Austen Music Transcripts
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This collection consists of transcripts by Gillian Dooley of a selection of items from the Austen family music collections owned by the Jane Austen’s House Museum and descendants of the Austen family, and held at the Hampshire Records Office, Winchester, and at Chawton House Library. Many of these transcripts were made directly from the manuscripts during a research trip to England in 2010. Other items are transcriptions or arrangements of items in the collection found in other sources. A major research project at Southampton University, led by Professor Jeanice Brooks, is studying these collections and their place in the wider musical culture of the period. Digital images of the full collection of music are now available online at Archive.orgFor more information on my Austen music projects, see my Jane Austen's Music site.
ItemJane Austen: The French Connection( 2020-10-17)Concert program for Jane Austen: The French Connection, held at the Barr Smith Library Reading Room on Sunday 17 October 2020. A concert of French music from Jane Austen's music collection and that of her family. Songs by Paisiello, Devienne, Gretry, Storace and even (possibly) Queen Marie Antoinette, with music for solo harp by Krumpholtz and Dalayrac. Gillian Dooley (voice), Christine Morphett (harp), Mark Smith (cello).
ItemSeaton Clifts(Southampton University Library (Internet Archive), 1785)'To thy Cliffs rocky Seaton adieu. Adieu to Seaton Cliffs.' [Song.] ... The Words & Melody ... by a Gentleman of Oxford, at whose request Dr P. Hayes added a Bass and the Accompaniments.London : Printed for the Author ... by S. A. & P. Thompson, [1785?]. In Austen's manuscript she spells 'cliffs' as 'clifts'.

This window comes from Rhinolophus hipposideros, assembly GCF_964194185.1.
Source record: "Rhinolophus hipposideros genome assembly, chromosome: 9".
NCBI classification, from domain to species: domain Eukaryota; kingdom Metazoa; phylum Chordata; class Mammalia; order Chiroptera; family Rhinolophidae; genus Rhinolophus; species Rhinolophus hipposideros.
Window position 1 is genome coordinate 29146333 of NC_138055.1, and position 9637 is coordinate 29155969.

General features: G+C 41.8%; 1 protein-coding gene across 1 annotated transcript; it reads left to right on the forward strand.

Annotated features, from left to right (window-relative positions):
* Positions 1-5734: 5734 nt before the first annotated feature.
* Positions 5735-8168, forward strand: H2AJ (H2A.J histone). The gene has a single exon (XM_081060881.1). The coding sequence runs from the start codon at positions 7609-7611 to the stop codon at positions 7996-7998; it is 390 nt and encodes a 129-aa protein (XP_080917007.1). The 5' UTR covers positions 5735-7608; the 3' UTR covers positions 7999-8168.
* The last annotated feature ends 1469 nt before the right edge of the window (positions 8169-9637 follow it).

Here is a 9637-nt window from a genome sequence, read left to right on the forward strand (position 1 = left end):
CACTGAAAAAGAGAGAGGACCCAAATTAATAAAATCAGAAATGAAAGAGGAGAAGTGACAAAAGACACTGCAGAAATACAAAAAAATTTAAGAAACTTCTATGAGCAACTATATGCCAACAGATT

ItemPauvre Jacques(Southampton University Library (Internet Archive), 1789)This is a transcript of a manuscript song in one of Jane Austen's music books, digitised by the University of Southampton Library. No composer is given in the manuscript. Many arrangements of this tune are recorded in various indexes, in different keys. In some the tune is attributed to Queen Marie Antoinette and the words to the Marquise de Travenet (1753-1828), or vice versa. There is a French Wikipedia page for this song which gives details of the various theories and further references, and provides a date of 1789. It is supposed to have been inspired by the story of a Swiss dairy-maid employed by Marie Antoinette.
ItemLaisse la sur l'herbette( 1810)Transcript of song in Jane Austen's handwriting in an album (catalogue no. CHWJA/19/7:18) digitised by University of Southampton at Internet Archive. Also includes English translation of words. Manuscript is online at https://archive.org/stream/austen1676459-2001#page/n81/mode/2up A song with this title by Benoit Pollet is held by University of Oxford Library with the title 'Le refus'. The tune is the same, with a different accompaniment and slight variations in the ornamentation of the refrain, and the words of verse 3 have significant differences.
ItemJessy, or the happy pair(London Magazine, 1747)Song from Austen music collections, CHWJA/19/1:20. Transcribed from manuscript for performance. MS available online at https://archive.org/stream/austen1671414-2001#page/n41/mode/2up. Words found in 'The Poetical Works of Edward Moore (London, 1806) p 143-4.
ItemColin and Lucy: a ballad in seven parts for high voice and piano(J. Dale, 1783)Colin and Lucy (1783), A ballad in seven parts for high voice and piano; Music by Tommaso Giordani (c1730-1806), Words by Thomas Tickell (1685-1740), Transcribed and arranged for vocal duet by Gillian Dooley (2017) from the copy in the Austen Family Music Books reference no. CHWJA/19/8. https://archive.org/details/austenfamilymusicbooks